As you approach the midway point in the life of the loan the amount of interest paid and the amount of principal reduction should be about even.
Towards the end of the loan term, the total payment allocation increases and is applied towards principal reduction, conversely, the payment allocation towards interest decreases.
Q: What is an amortization table?
A: An amortization table shows you what the payments would be based on the term of the loan. It also shows you the interest rate and the frequency of payments. There are different factors that you would apply to the loan balance in terms of how many payments would be required to reduce the balance of the loan.
How is land categorized?
Q: Can land be categorized into different types?
Land is categorized into different types depending on its use. Land use can range from development purposes for subdivisions, commercial purposes for shopping centers and all kinds of commercial buildings, agricultural land used as a pasture for grazing, permanent plantings for orchards or vineyards, row cropland, or recreational land used for recreational purposes such as hunting.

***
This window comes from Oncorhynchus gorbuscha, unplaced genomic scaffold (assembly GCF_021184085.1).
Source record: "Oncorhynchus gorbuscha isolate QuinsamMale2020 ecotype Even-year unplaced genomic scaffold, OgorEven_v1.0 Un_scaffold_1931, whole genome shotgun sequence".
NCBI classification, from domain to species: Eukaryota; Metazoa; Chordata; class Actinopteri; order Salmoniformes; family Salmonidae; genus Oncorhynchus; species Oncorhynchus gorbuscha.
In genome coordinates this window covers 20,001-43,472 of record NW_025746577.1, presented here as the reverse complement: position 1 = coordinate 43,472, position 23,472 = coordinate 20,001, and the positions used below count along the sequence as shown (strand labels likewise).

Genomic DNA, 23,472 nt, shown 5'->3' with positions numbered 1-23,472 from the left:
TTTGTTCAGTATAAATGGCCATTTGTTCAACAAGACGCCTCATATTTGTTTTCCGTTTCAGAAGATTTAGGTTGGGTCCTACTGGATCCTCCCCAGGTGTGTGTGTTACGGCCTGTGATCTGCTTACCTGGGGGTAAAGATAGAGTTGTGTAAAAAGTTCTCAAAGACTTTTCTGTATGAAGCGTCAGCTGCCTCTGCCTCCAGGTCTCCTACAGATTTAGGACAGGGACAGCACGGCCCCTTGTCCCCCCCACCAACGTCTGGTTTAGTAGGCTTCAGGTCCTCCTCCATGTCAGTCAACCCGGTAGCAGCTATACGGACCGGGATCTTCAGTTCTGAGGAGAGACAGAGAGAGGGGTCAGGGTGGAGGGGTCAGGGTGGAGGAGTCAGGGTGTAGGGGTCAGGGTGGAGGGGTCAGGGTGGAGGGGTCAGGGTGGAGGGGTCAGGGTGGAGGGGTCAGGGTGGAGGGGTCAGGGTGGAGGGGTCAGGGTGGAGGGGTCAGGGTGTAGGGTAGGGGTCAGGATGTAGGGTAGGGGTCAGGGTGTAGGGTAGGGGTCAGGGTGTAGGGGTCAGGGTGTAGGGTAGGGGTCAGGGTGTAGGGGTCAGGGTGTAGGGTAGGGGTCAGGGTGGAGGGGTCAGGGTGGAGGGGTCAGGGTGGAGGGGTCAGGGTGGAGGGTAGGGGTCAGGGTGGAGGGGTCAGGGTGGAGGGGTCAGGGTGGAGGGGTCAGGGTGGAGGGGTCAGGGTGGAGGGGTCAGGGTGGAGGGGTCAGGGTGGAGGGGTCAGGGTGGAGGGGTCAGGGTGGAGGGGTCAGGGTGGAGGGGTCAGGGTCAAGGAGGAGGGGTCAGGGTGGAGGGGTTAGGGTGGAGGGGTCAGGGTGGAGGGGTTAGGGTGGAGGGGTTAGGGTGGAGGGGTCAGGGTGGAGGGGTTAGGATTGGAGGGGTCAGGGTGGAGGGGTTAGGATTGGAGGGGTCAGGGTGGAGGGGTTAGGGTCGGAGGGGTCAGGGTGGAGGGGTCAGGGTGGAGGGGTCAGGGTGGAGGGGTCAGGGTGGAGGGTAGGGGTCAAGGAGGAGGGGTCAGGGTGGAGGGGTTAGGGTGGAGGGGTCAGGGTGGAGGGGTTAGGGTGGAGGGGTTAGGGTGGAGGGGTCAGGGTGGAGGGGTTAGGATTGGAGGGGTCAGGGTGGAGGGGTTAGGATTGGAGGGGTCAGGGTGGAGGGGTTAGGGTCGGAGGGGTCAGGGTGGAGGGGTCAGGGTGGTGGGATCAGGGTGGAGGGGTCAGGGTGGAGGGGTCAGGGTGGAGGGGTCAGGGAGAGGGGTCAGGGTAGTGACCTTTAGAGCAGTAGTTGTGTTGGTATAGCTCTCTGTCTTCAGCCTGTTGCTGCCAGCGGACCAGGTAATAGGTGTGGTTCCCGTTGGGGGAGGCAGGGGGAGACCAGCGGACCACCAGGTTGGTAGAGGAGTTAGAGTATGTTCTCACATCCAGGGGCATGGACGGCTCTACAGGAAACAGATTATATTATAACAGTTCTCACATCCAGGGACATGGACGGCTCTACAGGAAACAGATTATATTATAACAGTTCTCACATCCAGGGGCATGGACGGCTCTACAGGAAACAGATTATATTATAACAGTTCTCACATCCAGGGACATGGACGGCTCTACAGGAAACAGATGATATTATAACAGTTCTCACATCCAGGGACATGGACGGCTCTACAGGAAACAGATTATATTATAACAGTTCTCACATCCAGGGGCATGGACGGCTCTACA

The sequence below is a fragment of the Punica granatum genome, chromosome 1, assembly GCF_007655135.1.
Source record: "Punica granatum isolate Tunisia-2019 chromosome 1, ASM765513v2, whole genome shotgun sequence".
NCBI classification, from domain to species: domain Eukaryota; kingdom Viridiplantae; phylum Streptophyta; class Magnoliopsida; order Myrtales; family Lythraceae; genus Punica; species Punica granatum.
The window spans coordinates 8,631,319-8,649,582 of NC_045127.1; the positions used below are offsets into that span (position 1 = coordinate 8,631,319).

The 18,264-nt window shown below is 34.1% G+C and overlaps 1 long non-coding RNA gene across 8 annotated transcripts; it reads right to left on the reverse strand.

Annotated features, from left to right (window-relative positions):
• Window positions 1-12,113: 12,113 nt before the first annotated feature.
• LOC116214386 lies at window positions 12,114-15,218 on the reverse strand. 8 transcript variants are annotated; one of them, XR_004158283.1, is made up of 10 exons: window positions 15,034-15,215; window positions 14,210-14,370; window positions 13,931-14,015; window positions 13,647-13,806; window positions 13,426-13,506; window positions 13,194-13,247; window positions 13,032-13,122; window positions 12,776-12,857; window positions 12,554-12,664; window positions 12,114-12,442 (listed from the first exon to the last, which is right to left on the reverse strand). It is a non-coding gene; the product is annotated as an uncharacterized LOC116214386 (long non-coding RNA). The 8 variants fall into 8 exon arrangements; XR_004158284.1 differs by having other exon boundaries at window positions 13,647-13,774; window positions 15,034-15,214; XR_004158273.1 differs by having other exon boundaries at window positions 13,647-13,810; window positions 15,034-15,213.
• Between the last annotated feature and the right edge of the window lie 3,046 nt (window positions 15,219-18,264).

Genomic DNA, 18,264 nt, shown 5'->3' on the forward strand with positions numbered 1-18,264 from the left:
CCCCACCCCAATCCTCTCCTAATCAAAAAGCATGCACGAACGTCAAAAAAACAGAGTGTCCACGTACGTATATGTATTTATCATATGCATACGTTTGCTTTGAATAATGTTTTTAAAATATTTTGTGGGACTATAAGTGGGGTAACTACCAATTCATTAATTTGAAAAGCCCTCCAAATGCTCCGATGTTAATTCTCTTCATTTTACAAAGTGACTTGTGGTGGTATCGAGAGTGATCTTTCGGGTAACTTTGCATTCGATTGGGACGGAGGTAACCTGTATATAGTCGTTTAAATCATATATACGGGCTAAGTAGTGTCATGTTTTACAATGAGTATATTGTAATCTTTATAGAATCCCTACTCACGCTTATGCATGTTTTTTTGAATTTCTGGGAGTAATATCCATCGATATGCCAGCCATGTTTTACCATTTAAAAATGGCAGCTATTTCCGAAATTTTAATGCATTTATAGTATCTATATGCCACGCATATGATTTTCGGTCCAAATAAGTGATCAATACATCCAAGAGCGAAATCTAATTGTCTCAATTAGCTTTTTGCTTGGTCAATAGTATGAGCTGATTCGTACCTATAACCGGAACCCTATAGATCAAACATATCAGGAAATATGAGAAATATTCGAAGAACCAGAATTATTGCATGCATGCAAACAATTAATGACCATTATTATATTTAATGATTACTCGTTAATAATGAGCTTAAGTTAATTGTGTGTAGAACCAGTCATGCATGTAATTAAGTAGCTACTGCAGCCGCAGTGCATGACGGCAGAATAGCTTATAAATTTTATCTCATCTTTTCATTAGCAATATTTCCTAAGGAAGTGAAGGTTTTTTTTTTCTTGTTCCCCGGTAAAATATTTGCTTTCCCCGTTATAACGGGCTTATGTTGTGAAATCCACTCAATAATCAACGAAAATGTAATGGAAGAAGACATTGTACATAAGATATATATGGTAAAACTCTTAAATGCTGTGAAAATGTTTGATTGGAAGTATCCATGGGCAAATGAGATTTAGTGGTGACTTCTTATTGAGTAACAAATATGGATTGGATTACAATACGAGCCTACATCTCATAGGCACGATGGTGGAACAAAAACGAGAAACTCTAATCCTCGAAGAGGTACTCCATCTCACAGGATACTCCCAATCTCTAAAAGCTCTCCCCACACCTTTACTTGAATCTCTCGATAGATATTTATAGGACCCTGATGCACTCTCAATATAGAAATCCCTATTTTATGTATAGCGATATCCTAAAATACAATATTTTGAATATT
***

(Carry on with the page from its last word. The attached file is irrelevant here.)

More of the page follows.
FSCAP offers land loans for all of these different uses. There are several different ways that we approach these types of loans. Our job is to determine the best use of the land, and make sure the loan product that we match to the land is eligible for the particular use that the owner or buyer has in mind.
Q: In the eyes of a lender, what is the difference between recreational land and raw land?
A: Essentially, they are the same. Raw land is land where there is no development or improvement. It is just… land. However, raw land could also be considered recreational land. For example, we often run across land around Central Texas that has been fenced so that the owners can keep exotic deer or other animals contained within the boundaries of their ranch. Other types of recreational land could include a piece of land that has a cabin, workshop, or barn on it.
Q: Is there anything else that you would like your borrowers to know about FSCAP’s land programs?